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Conversion of buildings

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Ca' Pesaro, Venice

Gaspari, Antonio (fl. 1680-1738)
NOTES: The building, which houses the Museo d' Arte Moderna, was completed after Longhena's death by Antonio Gaspari.

Palazzo Grimani di San Luca, Venice

Bergamasco, Gian Giacomo (d. 1572)
NOTES: The building, designed by Sanmicheli just before his death, was later built by Gian Giacomo Bergamasco. It houses the Court of Appeal.

Ca' Pesaro, Venice

Gaspari, Antonio (fl. 1680-1738)
NOTES: The building, which houses the Museo d' Arte Moderna, was completed after Longhena's death by Antonio Gaspari.

Celej House (Kamienica Celejowska), Senatorska Street, Kazimierz Dolny

NOTES: This burgher tow nhouse was built for Bartlomiej Celej, a wealthy merchant, and is now home to the regional museum.

Waagehaus (the old weigh-house), Wool Market, Braunschweig

Krahe, Friedrich Maria (1804-1888)
NOTES: The Waagehaus (the old weigh-house) was constructed in 1534 as a weighing and storage house. From 1854-1862 the structure, which had become neglected and dilapidated, was restored by Friedrich Krahe. During this restoration, far-reaching changes were made to the facade, which were largely reversed in 1937-1939. The building was destroyed by bombing during the night of October 14th-15th, 1944, along with the entire New City. It was rebuilt down to the last detail in 1994 and was subsequently used by the Volkshochschule.

Hotel Kaiserworth with the Marktbrunnen in the foreground, Marktplatz, Goslar, Lower Saxony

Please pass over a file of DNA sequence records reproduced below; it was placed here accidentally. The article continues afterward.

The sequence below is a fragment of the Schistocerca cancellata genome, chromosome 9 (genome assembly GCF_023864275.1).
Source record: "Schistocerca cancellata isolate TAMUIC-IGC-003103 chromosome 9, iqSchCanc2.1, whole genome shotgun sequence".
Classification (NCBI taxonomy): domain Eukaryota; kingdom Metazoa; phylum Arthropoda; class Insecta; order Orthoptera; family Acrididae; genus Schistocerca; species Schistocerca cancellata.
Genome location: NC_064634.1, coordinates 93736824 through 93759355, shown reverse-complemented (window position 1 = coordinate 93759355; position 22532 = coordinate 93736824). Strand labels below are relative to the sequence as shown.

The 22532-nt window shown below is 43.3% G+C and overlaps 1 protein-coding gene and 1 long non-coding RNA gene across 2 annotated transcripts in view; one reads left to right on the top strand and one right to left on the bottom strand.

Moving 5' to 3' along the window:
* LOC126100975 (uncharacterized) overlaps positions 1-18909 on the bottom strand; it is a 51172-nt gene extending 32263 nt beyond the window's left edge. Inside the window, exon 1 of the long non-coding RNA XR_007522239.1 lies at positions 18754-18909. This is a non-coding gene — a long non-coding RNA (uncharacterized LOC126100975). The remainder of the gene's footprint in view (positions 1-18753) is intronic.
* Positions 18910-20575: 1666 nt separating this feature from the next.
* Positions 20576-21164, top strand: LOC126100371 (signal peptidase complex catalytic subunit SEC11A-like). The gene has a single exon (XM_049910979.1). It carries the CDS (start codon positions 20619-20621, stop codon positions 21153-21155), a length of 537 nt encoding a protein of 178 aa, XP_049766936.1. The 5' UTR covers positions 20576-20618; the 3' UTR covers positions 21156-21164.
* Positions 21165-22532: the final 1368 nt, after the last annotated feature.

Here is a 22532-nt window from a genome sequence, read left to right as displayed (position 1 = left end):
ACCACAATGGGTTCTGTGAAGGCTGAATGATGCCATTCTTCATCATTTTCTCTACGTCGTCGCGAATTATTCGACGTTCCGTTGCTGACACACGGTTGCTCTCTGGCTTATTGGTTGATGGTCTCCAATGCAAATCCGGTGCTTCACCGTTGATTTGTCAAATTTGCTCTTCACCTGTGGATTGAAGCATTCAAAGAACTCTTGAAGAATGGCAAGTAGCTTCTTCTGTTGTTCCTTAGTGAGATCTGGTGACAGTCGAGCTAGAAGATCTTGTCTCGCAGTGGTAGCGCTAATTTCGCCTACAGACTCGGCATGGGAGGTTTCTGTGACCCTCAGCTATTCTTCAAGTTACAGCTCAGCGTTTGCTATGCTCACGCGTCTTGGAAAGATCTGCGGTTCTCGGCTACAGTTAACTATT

NOTES: An Imperial Free City, Goslar became a member of the Hanseatic League in the 13th century and enjoyed immense prosperity until the mid-16th century. The Kaiserworth (clothiers' house) is one of the few guild houses to have survived in reasonable condition and dates from 1494. The Marktbrunnen (market fountain), dating from c.1230, has two Romanesque bronze basins crowned by the medieval Imperial eagle of Goslar which was added in the 18th century.

Palace Hotel, Bucaco

Manini, Luigi, Count of Fagagna (1848-1936)
NOTES: This was the last palace built for the Kings of Portugal. It was designed in Neo-Manueline style by Luigi Manini, the set designer and architect.The palace became a hotel after the declaration of the Republic of Portugal in 1910.

Roundhouse for the London and Birmingham Railway in Camden, London: the engine shed seen from Chalk Farm station

Dockray, Robert Benson (1811-1871)
NOTES: The Roundhouse, devised by Robert Stephenson and designed by R. B. Dockray, was built in 1847 to turn steam engines around for the London and Birmingham Railway. As steam engines became too large for the building it then became a warehouse for Gilbey's gin from c. 1860 until 1960 when it was converted into a performing arts venue.

Tate Modern, Bankside, London: the Turbine Hall

Herzog & de Meuron
NOTES: Sir Giles Gilbert Scott was the architect of the building constructed as the Bankside Power Station in two phases between 1947 and 1963. It was converted by Herzog & de Meuron for the Tate in 1996-2000.